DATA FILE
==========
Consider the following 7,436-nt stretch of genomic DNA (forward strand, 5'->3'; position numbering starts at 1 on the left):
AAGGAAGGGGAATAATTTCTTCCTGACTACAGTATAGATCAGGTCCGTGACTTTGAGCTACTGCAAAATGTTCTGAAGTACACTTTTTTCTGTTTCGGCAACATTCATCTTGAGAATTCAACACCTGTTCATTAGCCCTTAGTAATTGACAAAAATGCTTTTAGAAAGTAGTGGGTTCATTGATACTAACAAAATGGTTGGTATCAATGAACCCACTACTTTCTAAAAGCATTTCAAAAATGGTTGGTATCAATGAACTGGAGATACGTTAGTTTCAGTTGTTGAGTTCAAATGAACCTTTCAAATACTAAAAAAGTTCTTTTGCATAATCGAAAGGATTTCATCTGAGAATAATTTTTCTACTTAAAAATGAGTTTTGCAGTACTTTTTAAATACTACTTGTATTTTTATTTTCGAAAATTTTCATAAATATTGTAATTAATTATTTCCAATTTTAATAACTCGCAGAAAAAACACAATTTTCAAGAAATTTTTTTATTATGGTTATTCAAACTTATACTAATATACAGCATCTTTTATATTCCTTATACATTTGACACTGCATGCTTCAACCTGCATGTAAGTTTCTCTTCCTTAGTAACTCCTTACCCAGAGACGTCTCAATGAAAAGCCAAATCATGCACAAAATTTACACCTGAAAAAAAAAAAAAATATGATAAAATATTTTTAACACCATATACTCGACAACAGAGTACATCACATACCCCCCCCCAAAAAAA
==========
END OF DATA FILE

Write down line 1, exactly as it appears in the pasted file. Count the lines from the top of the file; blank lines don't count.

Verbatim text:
Consider the following 7,436-nt stretch of genomic DNA (forward strand, 5'->3'; position numbering starts at 1 on the left):